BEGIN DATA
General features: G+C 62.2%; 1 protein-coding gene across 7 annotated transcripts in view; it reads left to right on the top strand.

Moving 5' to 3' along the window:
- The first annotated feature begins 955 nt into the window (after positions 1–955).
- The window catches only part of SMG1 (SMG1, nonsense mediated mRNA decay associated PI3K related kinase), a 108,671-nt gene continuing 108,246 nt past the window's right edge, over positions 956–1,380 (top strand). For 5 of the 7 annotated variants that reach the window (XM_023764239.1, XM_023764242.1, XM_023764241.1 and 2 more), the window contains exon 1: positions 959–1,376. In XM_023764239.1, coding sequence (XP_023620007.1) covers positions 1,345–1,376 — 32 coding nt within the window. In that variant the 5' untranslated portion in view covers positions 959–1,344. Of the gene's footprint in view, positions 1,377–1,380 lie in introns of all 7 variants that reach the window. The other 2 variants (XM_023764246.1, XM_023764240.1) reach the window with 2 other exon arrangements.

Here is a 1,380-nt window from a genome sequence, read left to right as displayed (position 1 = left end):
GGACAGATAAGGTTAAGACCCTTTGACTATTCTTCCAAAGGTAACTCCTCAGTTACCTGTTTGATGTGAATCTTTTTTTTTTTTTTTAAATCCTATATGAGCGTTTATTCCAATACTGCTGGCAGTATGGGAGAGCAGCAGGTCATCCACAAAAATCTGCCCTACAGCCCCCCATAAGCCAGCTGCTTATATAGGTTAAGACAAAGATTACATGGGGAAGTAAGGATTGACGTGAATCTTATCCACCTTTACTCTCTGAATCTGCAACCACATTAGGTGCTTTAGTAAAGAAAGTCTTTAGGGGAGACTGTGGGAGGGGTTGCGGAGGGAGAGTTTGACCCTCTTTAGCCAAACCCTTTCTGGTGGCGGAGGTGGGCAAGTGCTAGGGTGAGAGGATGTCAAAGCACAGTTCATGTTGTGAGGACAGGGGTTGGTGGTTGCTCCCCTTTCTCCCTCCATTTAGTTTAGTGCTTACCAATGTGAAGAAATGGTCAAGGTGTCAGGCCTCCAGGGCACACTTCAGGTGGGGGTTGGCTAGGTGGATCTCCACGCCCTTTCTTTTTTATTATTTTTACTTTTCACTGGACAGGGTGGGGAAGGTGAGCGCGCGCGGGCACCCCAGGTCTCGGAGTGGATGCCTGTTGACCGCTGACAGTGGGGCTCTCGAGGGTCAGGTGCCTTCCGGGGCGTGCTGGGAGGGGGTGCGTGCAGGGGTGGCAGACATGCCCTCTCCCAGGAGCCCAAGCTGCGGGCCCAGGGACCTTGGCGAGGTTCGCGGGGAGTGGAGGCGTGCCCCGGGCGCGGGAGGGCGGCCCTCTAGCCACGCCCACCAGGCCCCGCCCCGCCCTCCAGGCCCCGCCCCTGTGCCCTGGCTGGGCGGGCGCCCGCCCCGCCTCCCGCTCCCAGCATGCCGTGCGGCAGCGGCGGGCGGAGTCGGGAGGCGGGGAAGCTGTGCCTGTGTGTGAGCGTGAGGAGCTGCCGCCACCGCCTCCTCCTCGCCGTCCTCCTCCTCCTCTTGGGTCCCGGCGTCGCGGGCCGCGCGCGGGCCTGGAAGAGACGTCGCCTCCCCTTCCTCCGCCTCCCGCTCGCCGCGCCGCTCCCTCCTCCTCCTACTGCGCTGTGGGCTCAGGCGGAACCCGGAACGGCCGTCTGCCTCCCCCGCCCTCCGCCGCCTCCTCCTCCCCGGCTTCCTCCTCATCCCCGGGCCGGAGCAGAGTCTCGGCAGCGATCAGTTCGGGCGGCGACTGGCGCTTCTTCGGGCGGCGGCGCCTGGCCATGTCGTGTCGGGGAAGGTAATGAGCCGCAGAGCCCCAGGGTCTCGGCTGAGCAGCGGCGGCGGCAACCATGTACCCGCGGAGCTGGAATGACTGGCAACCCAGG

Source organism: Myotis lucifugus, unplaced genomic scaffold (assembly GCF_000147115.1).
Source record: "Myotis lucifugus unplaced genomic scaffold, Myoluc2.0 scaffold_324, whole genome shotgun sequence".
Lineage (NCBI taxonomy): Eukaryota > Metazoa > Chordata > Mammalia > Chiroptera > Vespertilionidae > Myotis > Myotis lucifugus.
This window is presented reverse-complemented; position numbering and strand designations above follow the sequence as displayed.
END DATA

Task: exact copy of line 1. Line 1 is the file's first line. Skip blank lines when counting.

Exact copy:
General features: G+C 62.2%; 1 protein-coding gene across 7 annotated transcripts in view; it reads left to right on the top strand.